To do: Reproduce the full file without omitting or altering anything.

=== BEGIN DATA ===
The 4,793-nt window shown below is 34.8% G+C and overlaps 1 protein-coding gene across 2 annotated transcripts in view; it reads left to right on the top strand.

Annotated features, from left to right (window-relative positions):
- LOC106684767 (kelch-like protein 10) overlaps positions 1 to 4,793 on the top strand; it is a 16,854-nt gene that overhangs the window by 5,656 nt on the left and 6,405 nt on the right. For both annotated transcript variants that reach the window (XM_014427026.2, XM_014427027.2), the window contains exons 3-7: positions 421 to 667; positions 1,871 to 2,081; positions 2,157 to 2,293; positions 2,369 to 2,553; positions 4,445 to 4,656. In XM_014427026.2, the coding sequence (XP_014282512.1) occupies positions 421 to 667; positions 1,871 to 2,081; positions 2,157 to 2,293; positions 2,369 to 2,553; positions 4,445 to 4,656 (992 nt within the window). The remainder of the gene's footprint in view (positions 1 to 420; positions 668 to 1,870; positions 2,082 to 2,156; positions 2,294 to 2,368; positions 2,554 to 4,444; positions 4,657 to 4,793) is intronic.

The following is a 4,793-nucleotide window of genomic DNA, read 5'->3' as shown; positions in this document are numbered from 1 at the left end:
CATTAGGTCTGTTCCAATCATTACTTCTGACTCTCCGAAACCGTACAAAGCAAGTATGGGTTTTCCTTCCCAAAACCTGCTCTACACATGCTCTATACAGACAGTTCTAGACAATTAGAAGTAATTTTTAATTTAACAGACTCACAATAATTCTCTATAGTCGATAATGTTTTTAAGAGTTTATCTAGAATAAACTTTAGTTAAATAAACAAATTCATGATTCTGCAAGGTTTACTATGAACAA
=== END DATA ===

The 4,793-nt window shown below is 34.8% G+C and overlaps 1 protein-coding gene across 2 annotated transcripts in view; it reads left to right on the top strand.

Annotated features, from left to right (window-relative positions):
- LOC106684767 (kelch-like protein 10) overlaps positions 1 to 4,793 on the top strand; it is a 16,854-nt gene that overhangs the window by 5,656 nt on the left and 6,405 nt on the right. For both annotated transcript variants that reach the window (XM_014427026.2, XM_014427027.2), the window contains exons 3-7: positions 421 to 667; positions 1,871 to 2,081; positions 2,157 to 2,293; positions 2,369 to 2,553; positions 4,445 to 4,656. In XM_014427026.2, the coding sequence (XP_014282512.1) occupies positions 421 to 667; positions 1,871 to 2,081; positions 2,157 to 2,293; positions 2,369 to 2,553; positions 4,445 to 4,656 (992 nt within the window). The remainder of the gene's footprint in view (positions 1 to 420; positions 668 to 1,870; positions 2,082 to 2,156; positions 2,294 to 2,368; positions 2,554 to 4,444; positions 4,657 to 4,793) is intronic.

The following is a 4,793-nucleotide window of genomic DNA, read 5'->3' as shown; positions in this document are numbered from 1 at the left end:
CATTAGGTCTGTTCCAATCATTACTTCTGACTCTCCGAAACCGTACAAAGCAAGTATGGGTTTTCCTTCCCAAAACCTGCTCTACACATGCTCTATACAGACAGTTCTAGACAATTAGAAGTAATTTTTAATTTAACAGACTCACAATAATTCTCTATAGTCGATAATGTTTTTAAGAGTTTATCTAGAATAAACTTTAGTTAAATAAACAAATTCATGATTCTGCAAGGTTTACTATGAACAA